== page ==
Australia’s recycling industry has been in crisis, with consumers wising up to unsustainable practices.
In 2018 an unflattering spotlight was thrown on the industry when China stopped accepting Australia’s low-quality recycling waste, with other countries, including Malaysia, later following suit.
In some parts of the nation weekly recycling bin services ground to a halt as councils sent recyclables straight to landfill.
Stockpiles of waste were dumped in warehouses, with landlords left to foot the bill as recycling outfits went bust.
The international waste bans exposed the recycling industry’s dirty secret, showing the nation that much of what we thought was being recycled was simply being shipped off to other countries and ending up as garbage.
But the shameful revelations have prompted action, according to Planet Ark’s deputy chief executive Rebecca Gilling.
“The China waste ban in 2018 was the game-changer. It really made it clear to governments and industry in Australia that we really need to manage our waste onshore, rather than shipping it off in in the sort of co-mingled arrangements that we had,” Ms Gilling said.
“A lot of work has been done in the last few years towards building that industry in Australia, and with a lot of support from from governments at federal and state level as well.”
March 18th is Global Recycling Day, with consumers being urged to think before they buy packaged products and educate themselves on their recycling options.
In December federal legislation was passed to formally ban the export of unprocessed waste overseas, and while there’s no co-ordinated national plan some councils have upped their recycling offerings, adding extra bins at the curbside so that households can better separate products and increase the chance that they’ll be recycled.
“Consumers have been demanding it as have recyclers … because it’s a case of garbage in, garbage out,” Ms Gilling explained.
“If you can do much more separating at the curbside, at the household level, then you get a much better and more valuable material at the other end.”
In Victoria, nearly one third of councils are now providing residents with FOGO bins.
The term stands for ‘food organics and garden organics’, and the service allows food and garden waste to go into the same bin with the material then turned into soil products used for agriculture, reducing the amount of waste that ends up in landfill.
Some councils have also introduced separate glass bins.
From mobile phones to printer cartridges and soft plastics, “we’re also seeing more opportunities to recycle a whole lot of other items through drop-off locations,” Ms Gilling said.
Planet Ark has also developed an Australasian Recycling Label to help guide consumers on how to best dispose of product packaging.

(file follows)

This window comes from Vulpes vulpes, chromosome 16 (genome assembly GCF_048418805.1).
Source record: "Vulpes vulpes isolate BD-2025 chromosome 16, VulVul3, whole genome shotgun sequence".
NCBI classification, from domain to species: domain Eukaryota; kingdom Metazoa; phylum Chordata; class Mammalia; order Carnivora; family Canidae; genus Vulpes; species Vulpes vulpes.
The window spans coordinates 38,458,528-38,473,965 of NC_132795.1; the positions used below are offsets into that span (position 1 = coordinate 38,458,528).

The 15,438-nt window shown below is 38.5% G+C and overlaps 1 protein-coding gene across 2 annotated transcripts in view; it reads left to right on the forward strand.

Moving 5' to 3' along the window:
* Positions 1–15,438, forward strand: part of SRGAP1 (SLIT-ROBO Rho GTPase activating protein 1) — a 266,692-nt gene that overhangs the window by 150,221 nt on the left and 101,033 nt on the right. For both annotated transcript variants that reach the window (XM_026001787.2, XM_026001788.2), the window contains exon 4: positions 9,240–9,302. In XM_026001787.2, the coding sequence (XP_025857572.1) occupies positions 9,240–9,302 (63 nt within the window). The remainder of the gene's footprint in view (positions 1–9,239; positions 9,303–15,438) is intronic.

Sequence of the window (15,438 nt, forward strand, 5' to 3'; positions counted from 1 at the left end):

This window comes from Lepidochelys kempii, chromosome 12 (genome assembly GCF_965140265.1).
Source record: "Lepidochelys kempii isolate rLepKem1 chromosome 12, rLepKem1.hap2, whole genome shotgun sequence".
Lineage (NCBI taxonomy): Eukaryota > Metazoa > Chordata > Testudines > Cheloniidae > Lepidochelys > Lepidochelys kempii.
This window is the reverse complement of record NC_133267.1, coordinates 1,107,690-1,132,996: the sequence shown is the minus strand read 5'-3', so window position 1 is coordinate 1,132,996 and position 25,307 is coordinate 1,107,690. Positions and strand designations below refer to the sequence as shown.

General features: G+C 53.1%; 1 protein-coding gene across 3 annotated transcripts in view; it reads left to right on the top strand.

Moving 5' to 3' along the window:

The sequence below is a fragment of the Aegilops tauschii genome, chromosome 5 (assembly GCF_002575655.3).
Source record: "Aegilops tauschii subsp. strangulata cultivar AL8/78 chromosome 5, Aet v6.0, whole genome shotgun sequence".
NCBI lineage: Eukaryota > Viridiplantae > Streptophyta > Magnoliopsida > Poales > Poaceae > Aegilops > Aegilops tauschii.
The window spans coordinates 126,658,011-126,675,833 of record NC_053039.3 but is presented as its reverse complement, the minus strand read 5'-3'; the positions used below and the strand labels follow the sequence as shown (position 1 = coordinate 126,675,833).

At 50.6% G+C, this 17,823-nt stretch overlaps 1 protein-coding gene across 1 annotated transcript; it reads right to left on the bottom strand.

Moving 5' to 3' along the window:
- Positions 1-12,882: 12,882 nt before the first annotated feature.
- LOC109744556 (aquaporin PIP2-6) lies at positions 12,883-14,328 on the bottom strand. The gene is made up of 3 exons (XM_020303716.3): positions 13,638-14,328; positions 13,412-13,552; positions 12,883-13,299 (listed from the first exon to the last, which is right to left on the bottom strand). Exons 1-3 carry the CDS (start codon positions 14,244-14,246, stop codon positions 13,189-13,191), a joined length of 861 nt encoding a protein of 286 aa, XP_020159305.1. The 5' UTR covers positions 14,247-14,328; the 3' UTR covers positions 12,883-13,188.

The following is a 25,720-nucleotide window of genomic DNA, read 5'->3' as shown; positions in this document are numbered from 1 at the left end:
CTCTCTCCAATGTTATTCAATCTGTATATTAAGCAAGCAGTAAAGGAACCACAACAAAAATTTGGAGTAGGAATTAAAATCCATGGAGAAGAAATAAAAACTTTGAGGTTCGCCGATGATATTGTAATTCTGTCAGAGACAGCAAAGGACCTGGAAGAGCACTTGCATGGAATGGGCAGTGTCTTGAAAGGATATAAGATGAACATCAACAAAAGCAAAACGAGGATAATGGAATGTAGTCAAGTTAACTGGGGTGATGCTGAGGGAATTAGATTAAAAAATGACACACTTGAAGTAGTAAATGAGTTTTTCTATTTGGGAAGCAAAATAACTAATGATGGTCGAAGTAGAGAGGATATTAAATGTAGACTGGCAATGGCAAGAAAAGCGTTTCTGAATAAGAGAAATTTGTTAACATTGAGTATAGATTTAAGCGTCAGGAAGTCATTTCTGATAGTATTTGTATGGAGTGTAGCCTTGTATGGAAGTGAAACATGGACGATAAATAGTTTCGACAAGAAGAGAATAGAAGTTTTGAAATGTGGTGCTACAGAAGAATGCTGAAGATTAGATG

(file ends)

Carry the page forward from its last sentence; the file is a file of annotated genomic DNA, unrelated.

Can recycling solve the world’s plastic waste problem?
Not everyone thinks recycling is the solution to the world’s plastic waste problem.
Worldwide, only an estimated 9 per cent of plastics are recycled, a figure that rises to 18 per cent in Australia.
This means the vast majority of plastics end up in landfill, the environment, air, and water.
Microplastic particles have also been found in zooplankton, bottled water and the fur of polar bears in the Arctic.
According to executive director of The Warren Centre for Advanced Engineering Ashley Brinson the solution is not recycling, but rather phasing out single-use plastic and packaging altogether.
“After 70 years of modern plastics, most economies still only achieve single digit percentages of plastics recycling, and ‘downcycling’cannot cope with enormous volumes of disused plastic,” Mr Brinson said.
Downcycling occurs when a recycling process creates a material that is lower in quality and functionality than the original product.’
10 household items you can and should be recycling
Planet Ark offers an online tool called ‘recycling near you‘ that allows consumers to plug in their postcode and find out where the nearest recycling facility is for different types of materials.
Here are 10 common items that can be recycled, but often aren’t:
- Soft plastics: Soft plastics, which are widely used in food packaging and broadly include “anything that is plastic and can be scrunched”, have been “hugely problematic in most recycling systems because they get caught up in the machinery”, Ms Gilling said. Major supermarkets including Coles and Woolworths now accept soft plastic packaging for recycling.
- Aluminium foil: Aluminium is “a fantastic material that can be recycled endlessly without changing its structure at all”, Ms Gilling said. “You can recycle foil, but you have to scratch it into a ball and, and collect enough of it so that it’s larger than the size of a golf ball or larger. Anything smaller than that doesn’t work for the recycling machinery.
- Electronics and e-waste
- Mattresses: Check recyclingnearyou.com to find out where you can drop off your mattress to be recycled.
- Batteries: Outlets including ALDI accept batteries for recycling.
- Textiles: “More companies are getting involved in clothing and textile recycling bed linen,” Ms Gilling said. Fast fashion retailer H&M is one of a number of brands accepting old clothes.
- Coffee capsules